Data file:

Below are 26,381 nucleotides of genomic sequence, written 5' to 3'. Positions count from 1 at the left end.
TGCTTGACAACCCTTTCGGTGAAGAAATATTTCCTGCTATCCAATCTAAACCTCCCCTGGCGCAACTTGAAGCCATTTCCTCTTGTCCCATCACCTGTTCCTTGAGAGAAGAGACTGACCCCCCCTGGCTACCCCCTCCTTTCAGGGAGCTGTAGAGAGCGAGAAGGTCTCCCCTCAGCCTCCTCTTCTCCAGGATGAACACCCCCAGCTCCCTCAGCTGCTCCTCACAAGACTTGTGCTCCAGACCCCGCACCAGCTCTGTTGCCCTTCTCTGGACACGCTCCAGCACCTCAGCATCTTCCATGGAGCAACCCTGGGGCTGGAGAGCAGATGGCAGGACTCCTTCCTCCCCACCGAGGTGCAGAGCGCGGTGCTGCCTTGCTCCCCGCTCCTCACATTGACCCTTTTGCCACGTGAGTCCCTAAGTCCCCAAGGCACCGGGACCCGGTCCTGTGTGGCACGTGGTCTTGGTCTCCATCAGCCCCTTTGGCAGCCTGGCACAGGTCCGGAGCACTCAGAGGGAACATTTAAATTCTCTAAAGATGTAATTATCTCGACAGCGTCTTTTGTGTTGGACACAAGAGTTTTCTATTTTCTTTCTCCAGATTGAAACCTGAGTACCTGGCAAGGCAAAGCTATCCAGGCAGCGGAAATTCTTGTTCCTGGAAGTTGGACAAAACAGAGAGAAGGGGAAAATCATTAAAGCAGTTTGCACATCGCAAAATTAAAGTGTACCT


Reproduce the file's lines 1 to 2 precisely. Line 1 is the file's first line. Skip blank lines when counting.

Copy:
Below are 26,381 nucleotides of genomic sequence, written 5' to 3'. Positions count from 1 at the left end.
TGCTTGACAACCCTTTCGGTGAAGAAATATTTCCTGCTATCCAATCTAAACCTCCCCTGGCGCAACTTGAAGCCATTTCCTCTTGTCCCATCACCTGTTCCTTGAGAGAAGAGACTGACCCCCCCTGGCTACCCCCTCCTTTCAGGGAGCTGTAGAGAGCGAGAAGGTCTCCCCTCAGCCTCCTCTTCTCCAGGATGAACACCCCCAGCTCCCTCAGCTGCTCCTCACAAGACTTGTGCTCCAGACCCCGCACCAGCTCTGTTGCCCTTCTCTGGACACGCTCCAGCACCTCAGCATCTTCCATGGAGCAACCCTGGGGCTGGAGAGCAGATGGCAGGACTCCTTCCTCCCCACCGAGGTGCAGAGCGCGGTGCTGCCTTGCTCCCCGCTCCTCACATTGACCCTTTTGCCACGTGAGTCCCTAAGTCCCCAAGGCACCGGGACCCGGTCCTGTGTGGCACGTGGTCTTGGTCTCCATCAGCCCCTTTGGCAGCCTGGCACAGGTCCGGAGCACTCAGAGGGAACATTTAAATTCTCTAAAGATGTAATTATCTCGACAGCGTCTTTTGTGTTGGACACAAGAGTTTTCTATTTTCTTTCTCCAGATTGAAACCTGAGTACCTGGCAAGGCAAAGCTATCCAGGCAGCGGAAATTCTTGTTCCTGGAAGTTGGACAAAACAGAGAGAAGGGGAAAATCATTAAAGCAGTTTGCACATCGCAAAATTAAAGTGTACCT